Thompson Dorsey, Dana N.
Assistant Professor of Educational Leadership and Policy
121E Peabody Hall
“I'm for truth, no matter who tells it. I'm for justice, no matter who it is for or against. I'm a human being, first and foremost, and as such I'm for whoever and whatever benefits humanity as a whole.”
- Malcolm X
“Education is the most powerful weapon which you can use to change the world.”
- Nelson Mandela
Dana Thompson Dorsey teaches graduate courses on school law, policy, and race and culture. Dr. Thompson Dorsey received a JD and PhD in Education in the Administrative and Policy Studies program from the University of Pittsburgh in 1999 and 2007, respectively. During her doctoral studies and directly thereafter, Dr. Thompson Dorsey worked as a Senior Research Analyst for a research, evaluation and policy firm in the Washington, DC area. Prior to her faculty appointment at UNC, Dr. Thompson Dorsey held a faculty position at the University of Illinois at Springfield and had a post-doctoral research position at the University of Virginia.
Dr. Thompson Dorsey’s research interests are education law, policy, and critical race theory in education. Her research focuses on critically examining education laws, policies and practices, and their potential or actual influence on P-20 educational equity, access and/or opportunity for students of color and other marginalized groups. Currently, Dr. Thompson Dorsey’s research is concentrated on school segregation, affirmative action, and racial and rural identity issues of high school students in rural and racially segregated communities, as well as the legal, policy, and practical implications related to the aforementioned topics. Her research has been published in various scholarly journals, and she also has made numerous presentations at professional conferences.
- Ph.D. 2007 - University of Pittsburgh, Education - Administrative and Policy Studies
- J.D. 1999 - University of Pittsburgh, Law
- B.S. 1994 - Lincoln University of Pennsylvania, Accounting
Doctoral Program Affiliation(s)
Ph.D. in Education - Policy, Leadership and School Improvement
- Race-based Educational Policies and Equity Issues
- Education Law
- Critical Race Theory
- Education Law
- Education Policy
- Race and Culture
- EDUC 742 - Law for the School Executive
- EDUC 831 - School Law for Social Justice and Equity
- EDUC 837 - Cultural Aspects of Leadership and Instruction in School Reform
- EDUC 871- School Law and Public Policy
- EDUC 972-Critical Race Theory: History, Research, and Practice in Education
Honors & Awards
- 2006-2007, Recipient, University of Pittsburgh School of Education Alumni Doctoral Fellowship
- 2004–2007, Recipient, Horace Mann Bond-Leslie Pinckney Hill Scholarship, PA Department of Education
- 2003–2006, K. Leroy Irvis Fellowship, University of Pittsburgh
- 1999, Center for Computer-Assisted Legal Instruction's (CALI) Award for Dispute Resolution and Award for Best Paper, University of Pittsburgh School of Law
- 1990-1994, Lincoln University Presidential Merit Scholarship, Lincoln University, PA
- Examining Racial Segregation in Rural Schools (2012). Junior Faculty Development Award, UNC-Chapel Hill, $7,500.
Selected Professional Affiliations
- University Council on Educational Administration (UCEA)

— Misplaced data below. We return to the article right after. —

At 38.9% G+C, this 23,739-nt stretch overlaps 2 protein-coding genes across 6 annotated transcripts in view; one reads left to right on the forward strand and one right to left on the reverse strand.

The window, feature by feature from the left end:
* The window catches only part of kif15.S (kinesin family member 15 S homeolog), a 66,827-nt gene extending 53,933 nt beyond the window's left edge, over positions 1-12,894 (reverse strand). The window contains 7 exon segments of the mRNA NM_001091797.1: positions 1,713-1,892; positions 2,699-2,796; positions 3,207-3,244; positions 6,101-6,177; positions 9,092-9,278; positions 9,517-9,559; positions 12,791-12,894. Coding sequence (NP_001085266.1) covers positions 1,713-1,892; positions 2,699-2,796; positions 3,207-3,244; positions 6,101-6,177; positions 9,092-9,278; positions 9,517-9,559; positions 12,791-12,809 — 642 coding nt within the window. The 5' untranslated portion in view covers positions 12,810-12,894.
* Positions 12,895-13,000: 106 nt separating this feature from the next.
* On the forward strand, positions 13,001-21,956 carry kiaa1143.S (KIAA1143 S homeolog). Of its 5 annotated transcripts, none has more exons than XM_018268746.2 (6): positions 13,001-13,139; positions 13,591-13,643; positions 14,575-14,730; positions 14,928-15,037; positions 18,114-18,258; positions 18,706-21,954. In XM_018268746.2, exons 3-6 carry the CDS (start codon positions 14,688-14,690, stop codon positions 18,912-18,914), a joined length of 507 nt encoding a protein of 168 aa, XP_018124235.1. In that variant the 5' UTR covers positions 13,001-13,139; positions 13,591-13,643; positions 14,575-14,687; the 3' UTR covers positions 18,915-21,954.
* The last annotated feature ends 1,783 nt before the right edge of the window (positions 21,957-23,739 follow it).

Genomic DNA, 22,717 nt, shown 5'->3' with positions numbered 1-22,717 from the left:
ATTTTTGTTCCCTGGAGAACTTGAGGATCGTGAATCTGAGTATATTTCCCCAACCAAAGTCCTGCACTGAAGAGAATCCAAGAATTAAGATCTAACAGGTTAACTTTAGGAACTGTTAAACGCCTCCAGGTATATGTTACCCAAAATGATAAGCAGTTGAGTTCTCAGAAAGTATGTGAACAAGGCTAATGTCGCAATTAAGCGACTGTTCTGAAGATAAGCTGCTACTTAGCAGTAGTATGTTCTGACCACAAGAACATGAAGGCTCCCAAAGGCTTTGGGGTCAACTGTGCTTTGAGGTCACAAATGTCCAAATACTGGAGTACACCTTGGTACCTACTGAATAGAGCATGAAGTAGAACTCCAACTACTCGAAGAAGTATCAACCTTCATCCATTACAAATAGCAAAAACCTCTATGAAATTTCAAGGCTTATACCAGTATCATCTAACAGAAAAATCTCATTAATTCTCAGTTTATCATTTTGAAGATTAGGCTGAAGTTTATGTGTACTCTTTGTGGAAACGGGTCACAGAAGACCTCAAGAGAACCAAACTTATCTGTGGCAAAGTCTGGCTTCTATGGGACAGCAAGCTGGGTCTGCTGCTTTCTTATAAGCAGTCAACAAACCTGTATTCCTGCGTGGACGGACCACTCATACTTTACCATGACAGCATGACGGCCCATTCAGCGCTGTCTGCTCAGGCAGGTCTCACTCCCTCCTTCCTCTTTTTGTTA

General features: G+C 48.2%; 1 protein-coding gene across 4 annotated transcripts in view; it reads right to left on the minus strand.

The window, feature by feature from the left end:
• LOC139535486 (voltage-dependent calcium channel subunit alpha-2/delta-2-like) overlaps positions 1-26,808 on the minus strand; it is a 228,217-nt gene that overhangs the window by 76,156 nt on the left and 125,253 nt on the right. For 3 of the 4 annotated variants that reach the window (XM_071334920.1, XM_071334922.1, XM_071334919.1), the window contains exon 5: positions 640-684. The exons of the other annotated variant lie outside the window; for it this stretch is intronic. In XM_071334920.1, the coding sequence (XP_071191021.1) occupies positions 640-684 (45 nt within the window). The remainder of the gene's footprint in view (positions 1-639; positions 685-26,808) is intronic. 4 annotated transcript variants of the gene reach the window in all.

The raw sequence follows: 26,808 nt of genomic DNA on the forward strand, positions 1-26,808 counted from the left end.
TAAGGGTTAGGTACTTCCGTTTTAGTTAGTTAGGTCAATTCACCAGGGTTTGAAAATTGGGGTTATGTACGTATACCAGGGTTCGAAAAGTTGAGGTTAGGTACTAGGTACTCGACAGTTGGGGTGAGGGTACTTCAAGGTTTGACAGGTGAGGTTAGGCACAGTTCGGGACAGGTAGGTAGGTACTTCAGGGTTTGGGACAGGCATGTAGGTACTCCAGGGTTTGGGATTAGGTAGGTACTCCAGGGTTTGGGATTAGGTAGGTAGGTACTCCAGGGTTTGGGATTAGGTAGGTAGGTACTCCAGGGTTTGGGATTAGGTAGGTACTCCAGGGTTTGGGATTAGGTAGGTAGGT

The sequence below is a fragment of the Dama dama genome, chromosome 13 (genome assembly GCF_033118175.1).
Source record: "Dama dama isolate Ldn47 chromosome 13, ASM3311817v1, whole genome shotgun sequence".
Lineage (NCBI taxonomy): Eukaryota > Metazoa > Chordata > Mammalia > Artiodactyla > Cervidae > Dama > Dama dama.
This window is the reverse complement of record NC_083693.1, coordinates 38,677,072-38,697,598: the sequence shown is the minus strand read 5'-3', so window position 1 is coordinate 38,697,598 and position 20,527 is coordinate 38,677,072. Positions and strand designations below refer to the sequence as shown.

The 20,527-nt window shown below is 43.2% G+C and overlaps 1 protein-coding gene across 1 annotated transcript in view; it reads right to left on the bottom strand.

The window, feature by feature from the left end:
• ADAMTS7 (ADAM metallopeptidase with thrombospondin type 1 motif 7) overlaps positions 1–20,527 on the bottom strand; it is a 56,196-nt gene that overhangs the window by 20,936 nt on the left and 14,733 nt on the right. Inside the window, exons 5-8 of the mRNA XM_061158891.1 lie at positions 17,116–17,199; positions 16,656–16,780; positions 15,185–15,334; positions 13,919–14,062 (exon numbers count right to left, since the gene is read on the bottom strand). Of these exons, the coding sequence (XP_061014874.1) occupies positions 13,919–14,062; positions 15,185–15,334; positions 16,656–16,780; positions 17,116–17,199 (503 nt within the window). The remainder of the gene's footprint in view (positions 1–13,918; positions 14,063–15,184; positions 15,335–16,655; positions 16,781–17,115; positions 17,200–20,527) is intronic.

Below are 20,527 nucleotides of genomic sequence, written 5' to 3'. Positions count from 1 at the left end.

- American Educational Research Association (AERA)
- 2010-present, Guest Reviewer, The Negro Educational Review.
- 2009-2010, Member, College of Education and Human Services Personnel Committee, University of Illinois at Springfield
- 2005-present, Reviewer for American Educational Research Association (AERA) conference proposals, Divisions G (Social Context of Education), L (Educational Policy and Politics), and SIGs: Law and Education and Critical Examination of Race, Ethnicity, Class, and Gender in Education.
- 2004-2007, Co-Founder and member, Alliance of Urban Scholars (All of US) Doctoral Study and Writing Group, University of Pittsburgh School of Education.
Gooden, M. & Thompson Dorsey, D. N. (forthcoming, 2014). The distorted looking glass: Examining how housing privilege obviates the goals of Brown v. Board of Education at 60. Educational Administration Quarterly.
Parsons, E. R. C., Thompson Dorsey, D. N. (in press). Colorblindness in the next generation of science standards: A perpetuation rather than the disruption of the status quo in education. In L. D. Drakeford (Ed.), The race controversy in American education. Praeger Publishing.
Thompson Dorsey, D. N. & Venzant Chambers, T. (2014). Growing C-D-R (Cedar): Working the intersections of interest convergence and whiteness as property in the affirmative action legal debate. Race, Ethnicity and Education, 17(1), 56-87.
Thompson Dorsey, D. N. (2013). Segregation 2.0: The new generation of school segregation in the 21st century. Education and Urban Society, 45(5), 33-547.
Thompson Dorsey, D. N. (2012). In loco parentis: Should teachers take the place of parents in all school disciplinary matters? Point. In S. E. Eckes & C. J. Russo (Vol Eds.), Debating issues in American education: School discipline and safety (Volume 5) (pp. 197-202). Thousand Oaks, CA: Sage Publications.
Thompson Dorsey, D. N. (2010). Accessing the legal playing field: Examining the race-conscious affirmative action legal debate through the eyes of the Council on Legal Education Opportunity (CLEO) Program. Texas Wesleyan Law Review (now Texas A & M Law Review), 16(4), 645-685.
Thompson Dorsey, D. N. (2008). An examination of the legal debate regarding race-based education policies from 1849 – 1964. The Negro Educational Review, 59(1-2), 7-26.